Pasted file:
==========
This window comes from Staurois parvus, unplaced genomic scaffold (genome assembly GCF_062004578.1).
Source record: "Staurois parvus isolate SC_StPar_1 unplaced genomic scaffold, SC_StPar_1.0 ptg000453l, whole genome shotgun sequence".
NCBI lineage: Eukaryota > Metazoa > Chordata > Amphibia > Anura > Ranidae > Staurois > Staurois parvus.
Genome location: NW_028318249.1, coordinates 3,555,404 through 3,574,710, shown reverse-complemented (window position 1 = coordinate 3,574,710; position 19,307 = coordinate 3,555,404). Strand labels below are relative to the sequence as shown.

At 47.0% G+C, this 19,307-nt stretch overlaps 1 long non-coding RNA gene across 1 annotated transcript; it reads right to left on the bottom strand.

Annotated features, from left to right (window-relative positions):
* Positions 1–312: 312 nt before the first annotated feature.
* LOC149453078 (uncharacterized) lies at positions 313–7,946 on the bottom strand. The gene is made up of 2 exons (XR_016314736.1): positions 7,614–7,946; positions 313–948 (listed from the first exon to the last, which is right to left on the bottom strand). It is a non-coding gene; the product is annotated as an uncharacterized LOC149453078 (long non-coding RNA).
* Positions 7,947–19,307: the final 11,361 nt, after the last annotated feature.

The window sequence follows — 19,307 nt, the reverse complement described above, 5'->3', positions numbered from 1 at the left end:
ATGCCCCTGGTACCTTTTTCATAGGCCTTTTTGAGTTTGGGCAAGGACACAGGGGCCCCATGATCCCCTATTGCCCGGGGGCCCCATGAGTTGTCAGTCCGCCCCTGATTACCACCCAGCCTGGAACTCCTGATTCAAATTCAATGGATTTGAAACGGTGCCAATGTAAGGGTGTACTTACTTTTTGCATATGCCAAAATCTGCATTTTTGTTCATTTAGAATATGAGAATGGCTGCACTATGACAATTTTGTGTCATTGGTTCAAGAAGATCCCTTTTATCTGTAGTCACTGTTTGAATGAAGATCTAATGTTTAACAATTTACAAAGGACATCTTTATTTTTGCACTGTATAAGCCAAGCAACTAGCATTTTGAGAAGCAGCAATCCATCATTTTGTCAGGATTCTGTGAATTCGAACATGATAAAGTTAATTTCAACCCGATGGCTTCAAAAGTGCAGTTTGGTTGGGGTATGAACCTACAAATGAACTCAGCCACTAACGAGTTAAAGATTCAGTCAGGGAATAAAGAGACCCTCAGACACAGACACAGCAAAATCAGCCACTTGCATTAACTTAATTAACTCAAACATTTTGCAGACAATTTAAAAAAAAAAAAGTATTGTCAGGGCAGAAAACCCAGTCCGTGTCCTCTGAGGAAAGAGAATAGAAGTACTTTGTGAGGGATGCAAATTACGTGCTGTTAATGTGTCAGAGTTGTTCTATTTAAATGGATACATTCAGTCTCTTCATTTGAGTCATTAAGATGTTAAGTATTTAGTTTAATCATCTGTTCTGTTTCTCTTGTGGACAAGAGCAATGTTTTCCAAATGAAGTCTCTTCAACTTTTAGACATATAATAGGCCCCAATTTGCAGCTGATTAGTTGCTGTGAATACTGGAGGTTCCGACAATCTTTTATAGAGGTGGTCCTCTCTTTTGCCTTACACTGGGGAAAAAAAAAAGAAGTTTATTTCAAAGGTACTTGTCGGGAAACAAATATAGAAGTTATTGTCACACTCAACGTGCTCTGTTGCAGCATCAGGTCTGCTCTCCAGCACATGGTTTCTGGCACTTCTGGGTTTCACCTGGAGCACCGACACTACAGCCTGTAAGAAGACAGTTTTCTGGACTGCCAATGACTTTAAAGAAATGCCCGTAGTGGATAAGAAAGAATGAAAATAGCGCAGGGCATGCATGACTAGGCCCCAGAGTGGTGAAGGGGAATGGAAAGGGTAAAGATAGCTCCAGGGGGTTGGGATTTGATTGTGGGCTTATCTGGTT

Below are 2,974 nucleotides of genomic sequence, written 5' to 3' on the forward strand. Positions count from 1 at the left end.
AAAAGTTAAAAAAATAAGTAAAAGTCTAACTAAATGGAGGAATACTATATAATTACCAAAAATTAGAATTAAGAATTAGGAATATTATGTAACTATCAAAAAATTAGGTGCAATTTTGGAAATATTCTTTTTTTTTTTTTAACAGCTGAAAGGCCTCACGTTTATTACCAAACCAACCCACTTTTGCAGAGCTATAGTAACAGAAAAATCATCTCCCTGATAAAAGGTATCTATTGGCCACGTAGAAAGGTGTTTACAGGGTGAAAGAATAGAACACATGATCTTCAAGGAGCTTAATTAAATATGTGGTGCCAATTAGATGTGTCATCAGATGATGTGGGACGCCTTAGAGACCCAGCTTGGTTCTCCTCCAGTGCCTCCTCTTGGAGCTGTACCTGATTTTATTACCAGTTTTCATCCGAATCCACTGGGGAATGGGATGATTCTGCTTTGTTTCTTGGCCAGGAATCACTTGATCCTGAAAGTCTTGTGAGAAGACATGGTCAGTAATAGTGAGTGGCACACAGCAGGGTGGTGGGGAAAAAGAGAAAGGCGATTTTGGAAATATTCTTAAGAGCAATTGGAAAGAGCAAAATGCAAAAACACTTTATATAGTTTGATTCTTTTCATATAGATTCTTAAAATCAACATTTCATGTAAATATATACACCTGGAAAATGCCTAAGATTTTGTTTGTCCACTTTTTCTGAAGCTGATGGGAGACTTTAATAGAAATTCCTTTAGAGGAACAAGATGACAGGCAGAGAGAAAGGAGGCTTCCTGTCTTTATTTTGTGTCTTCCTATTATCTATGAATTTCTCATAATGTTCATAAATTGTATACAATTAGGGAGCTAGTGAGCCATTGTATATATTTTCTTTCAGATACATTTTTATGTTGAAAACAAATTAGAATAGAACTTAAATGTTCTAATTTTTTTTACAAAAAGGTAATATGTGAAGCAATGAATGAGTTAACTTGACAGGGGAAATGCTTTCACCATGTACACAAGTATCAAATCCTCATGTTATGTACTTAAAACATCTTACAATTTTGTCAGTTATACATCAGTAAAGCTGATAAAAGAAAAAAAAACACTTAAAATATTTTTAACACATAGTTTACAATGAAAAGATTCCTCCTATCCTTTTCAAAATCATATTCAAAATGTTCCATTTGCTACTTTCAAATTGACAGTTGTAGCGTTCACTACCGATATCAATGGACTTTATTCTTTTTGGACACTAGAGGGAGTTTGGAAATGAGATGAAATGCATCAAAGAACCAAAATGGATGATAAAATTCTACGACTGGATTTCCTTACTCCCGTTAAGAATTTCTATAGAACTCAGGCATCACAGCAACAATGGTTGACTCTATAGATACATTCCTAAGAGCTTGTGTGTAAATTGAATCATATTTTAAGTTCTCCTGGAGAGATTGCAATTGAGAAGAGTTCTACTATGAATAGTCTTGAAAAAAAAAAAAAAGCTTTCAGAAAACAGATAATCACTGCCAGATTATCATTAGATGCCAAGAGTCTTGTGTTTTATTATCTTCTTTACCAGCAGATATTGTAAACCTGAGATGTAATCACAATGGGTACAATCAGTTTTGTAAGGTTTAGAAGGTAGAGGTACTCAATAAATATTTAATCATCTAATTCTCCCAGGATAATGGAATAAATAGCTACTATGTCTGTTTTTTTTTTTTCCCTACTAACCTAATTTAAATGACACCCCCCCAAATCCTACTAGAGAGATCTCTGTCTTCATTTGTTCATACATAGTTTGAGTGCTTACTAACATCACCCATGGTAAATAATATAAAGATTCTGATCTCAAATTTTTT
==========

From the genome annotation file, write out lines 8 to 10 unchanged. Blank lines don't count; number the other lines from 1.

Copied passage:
* LOC149453078 (uncharacterized) lies at positions 313–7,946 on the bottom strand. The gene is made up of 2 exons (XR_016314736.1): positions 7,614–7,946; positions 313–948 (listed from the first exon to the last, which is right to left on the bottom strand). It is a non-coding gene; the product is annotated as an uncharacterized LOC149453078 (long non-coding RNA).
* Positions 7,947–19,307: the final 11,361 nt, after the last annotated feature.

The window sequence follows — 19,307 nt, the reverse complement described above, 5'->3', positions numbered from 1 at the left end: